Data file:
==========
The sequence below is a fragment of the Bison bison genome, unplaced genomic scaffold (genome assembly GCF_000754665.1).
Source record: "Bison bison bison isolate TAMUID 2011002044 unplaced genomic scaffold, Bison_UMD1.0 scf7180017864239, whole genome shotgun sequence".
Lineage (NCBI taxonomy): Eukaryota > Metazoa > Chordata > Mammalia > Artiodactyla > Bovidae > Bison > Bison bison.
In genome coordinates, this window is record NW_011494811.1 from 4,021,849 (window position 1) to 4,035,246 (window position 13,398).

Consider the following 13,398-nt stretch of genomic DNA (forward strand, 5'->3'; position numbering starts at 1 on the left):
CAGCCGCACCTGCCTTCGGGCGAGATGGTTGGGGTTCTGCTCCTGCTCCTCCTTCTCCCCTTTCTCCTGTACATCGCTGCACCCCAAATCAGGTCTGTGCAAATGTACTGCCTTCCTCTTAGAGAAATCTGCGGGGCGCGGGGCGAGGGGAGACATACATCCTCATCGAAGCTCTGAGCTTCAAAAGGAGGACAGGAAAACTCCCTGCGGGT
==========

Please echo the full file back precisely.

The sequence below is a fragment of the Bison bison genome, unplaced genomic scaffold (genome assembly GCF_000754665.1).
Source record: "Bison bison bison isolate TAMUID 2011002044 unplaced genomic scaffold, Bison_UMD1.0 scf7180017864239, whole genome shotgun sequence".
Lineage (NCBI taxonomy): Eukaryota > Metazoa > Chordata > Mammalia > Artiodactyla > Bovidae > Bison > Bison bison.
In genome coordinates, this window is record NW_011494811.1 from 4,021,849 (window position 1) to 4,035,246 (window position 13,398).

Consider the following 13,398-nt stretch of genomic DNA (forward strand, 5'->3'; position numbering starts at 1 on the left):
CAGCCGCACCTGCCTTCGGGCGAGATGGTTGGGGTTCTGCTCCTGCTCCTCCTTCTCCCCTTTCTCCTGTACATCGCTGCACCCCAAATCAGGTCTGTGCAAATGTACTGCCTTCCTCTTAGAGAAATCTGCGGGGCGCGGGGCGAGGGGAGACATACATCCTCATCGAAGCTCTGAGCTTCAAAAGGAGGACAGGAAAACTCCCTGCGGGT